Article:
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eLearning

SINAPSE experts from around Scotland have developed ten online modules designed to explain medical imaging. They are freely available and are intended for non-specialists.


Edinburgh Imaging Academy at the University of Edinburgh offers the following online programmes through a virtual learning environment:

Neuroimaging for Research MSc/Dip/Cert

Imaging MSc/Dip/Cert

PET-MR Principles & Applications Cert

Applied Medical Image Analysis Cert

Online Short Courses

Regional cerebral blood flow and aberrant motor behaviour in Alzheimer's disease

Author(s): T. J. Reilly, R. T. Staff, T. S. Ahearn, P. Bentham, C. M. Wischik, A. D. Murray

Abstract:
Aberrant motor behaviour (AMB) in Alzheimer's disease shares behavioural correlates with obsessive compulsive disorder (OCD). We investigated whether AMB was also comparable in terms of metabolic activity in the orbitofrontal cortex (OFC), an area shown to be hyperactive in OCD. In this study 135 patients meeting research criteria for Alzheimer's disease were identified from a database of patients recruited as part of a phase II drug trial. These patients were assessed using the Neuropsychiatric Inventory, the Alzheimer's disease assessment scale, cognitive subscale and perfusion SPECT performed with (99)Tc(m) hexamethylpropyleneamine oxime. Regions of interest were created for orbitofrontal cortices and basal ganglia. In 35 patients with AMB, adjusted tracer uptake was greater in the OFC. This reached statistical significance in right superior, left superior, right medial and left medial orbital gyri (p < 0.05). The association between AMB and hyperactivity in the OFC remained significant after adjusting for the presence of anxiety. These results parallel the OFC hypermetabolism consistently seen in OCD. One model of OCD, proposes that dysfunctional interactions between frontal regions, including the OFC, produce the characteristic symptoms of OCD. The behaviour is though to be brought about by a perceived incompleteness of performing a task and is caused by an error in normal reward signals initiated upon task completion. These finding indicate that AMB in Alzheimer's disease are brought about by the same mechanistic failure. (C) 2011 Elsevier B.V. All rights reserved.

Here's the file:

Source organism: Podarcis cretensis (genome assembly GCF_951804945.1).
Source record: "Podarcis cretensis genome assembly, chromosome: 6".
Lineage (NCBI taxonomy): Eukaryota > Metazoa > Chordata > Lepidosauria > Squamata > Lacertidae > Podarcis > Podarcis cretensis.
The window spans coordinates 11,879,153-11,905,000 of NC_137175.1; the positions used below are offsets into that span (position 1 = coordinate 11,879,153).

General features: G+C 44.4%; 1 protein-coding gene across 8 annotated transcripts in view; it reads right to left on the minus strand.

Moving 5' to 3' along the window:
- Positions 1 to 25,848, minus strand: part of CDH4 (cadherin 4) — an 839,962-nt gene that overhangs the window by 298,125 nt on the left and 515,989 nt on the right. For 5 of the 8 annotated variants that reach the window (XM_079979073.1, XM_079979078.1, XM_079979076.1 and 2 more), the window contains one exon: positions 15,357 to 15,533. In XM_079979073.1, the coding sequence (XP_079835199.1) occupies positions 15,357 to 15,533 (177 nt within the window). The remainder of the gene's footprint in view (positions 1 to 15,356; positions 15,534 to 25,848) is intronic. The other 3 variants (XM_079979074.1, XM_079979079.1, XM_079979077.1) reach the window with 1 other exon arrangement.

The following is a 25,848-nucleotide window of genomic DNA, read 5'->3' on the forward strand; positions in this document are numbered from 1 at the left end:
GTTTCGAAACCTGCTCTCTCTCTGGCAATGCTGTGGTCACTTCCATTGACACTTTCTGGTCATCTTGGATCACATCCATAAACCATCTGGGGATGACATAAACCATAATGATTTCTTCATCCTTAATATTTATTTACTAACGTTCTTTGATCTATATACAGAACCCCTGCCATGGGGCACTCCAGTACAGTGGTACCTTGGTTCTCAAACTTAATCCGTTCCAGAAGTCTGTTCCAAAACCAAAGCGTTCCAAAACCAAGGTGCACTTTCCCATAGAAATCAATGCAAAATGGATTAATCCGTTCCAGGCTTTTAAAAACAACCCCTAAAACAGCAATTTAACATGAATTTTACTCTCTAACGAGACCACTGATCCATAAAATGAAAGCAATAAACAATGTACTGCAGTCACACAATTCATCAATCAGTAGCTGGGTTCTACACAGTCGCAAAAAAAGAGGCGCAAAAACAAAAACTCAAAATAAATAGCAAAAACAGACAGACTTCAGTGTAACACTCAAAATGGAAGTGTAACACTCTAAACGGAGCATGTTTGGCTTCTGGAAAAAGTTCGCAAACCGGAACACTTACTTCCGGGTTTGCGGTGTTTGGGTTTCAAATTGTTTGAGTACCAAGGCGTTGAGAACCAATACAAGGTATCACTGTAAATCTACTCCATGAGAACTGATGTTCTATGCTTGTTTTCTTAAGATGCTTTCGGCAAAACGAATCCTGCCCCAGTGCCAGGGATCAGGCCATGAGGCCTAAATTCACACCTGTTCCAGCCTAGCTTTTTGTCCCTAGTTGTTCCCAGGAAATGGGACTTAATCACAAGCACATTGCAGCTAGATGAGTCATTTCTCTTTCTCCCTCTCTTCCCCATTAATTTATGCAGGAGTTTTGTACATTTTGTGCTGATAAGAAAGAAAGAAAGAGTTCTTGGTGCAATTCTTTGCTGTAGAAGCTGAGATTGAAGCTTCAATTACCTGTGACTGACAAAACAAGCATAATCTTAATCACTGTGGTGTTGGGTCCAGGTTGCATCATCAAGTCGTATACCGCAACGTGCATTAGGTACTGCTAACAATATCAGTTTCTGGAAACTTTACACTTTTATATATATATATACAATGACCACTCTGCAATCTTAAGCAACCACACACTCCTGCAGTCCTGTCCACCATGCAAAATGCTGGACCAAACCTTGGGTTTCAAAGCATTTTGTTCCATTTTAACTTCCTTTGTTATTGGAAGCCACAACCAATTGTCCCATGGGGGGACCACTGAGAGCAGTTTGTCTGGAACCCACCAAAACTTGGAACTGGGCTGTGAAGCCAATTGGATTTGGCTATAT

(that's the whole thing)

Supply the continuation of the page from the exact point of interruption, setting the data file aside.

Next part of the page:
Full version: Available here

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ISBN: 0166-4328
Publication Year: 2011
Periodical: Behavioural Brain Research
Periodical Number: 2
Volume: 222
Pages: 375-379
Author Address: Reilly, TJ Univ Aberdeen, Aberdeen Biomed Imaging Ctr, Sch Med & Dent, Aberdeen AB9 1FX, Scotland Univ Aberdeen, Aberdeen Biomed Imaging Ctr, Sch Med & Dent, Aberdeen AB9 1FX, Scotland Aberdeen Royal Infirm, NHS Grampian, Aberdeen, Scotland Univ Birmingham, Coll Med & Dent Sci, Natl Ctr Mental Hlth, Birmingham, W Midlands, England TauRx Therapeut Ltd, Aberdeen, Scotland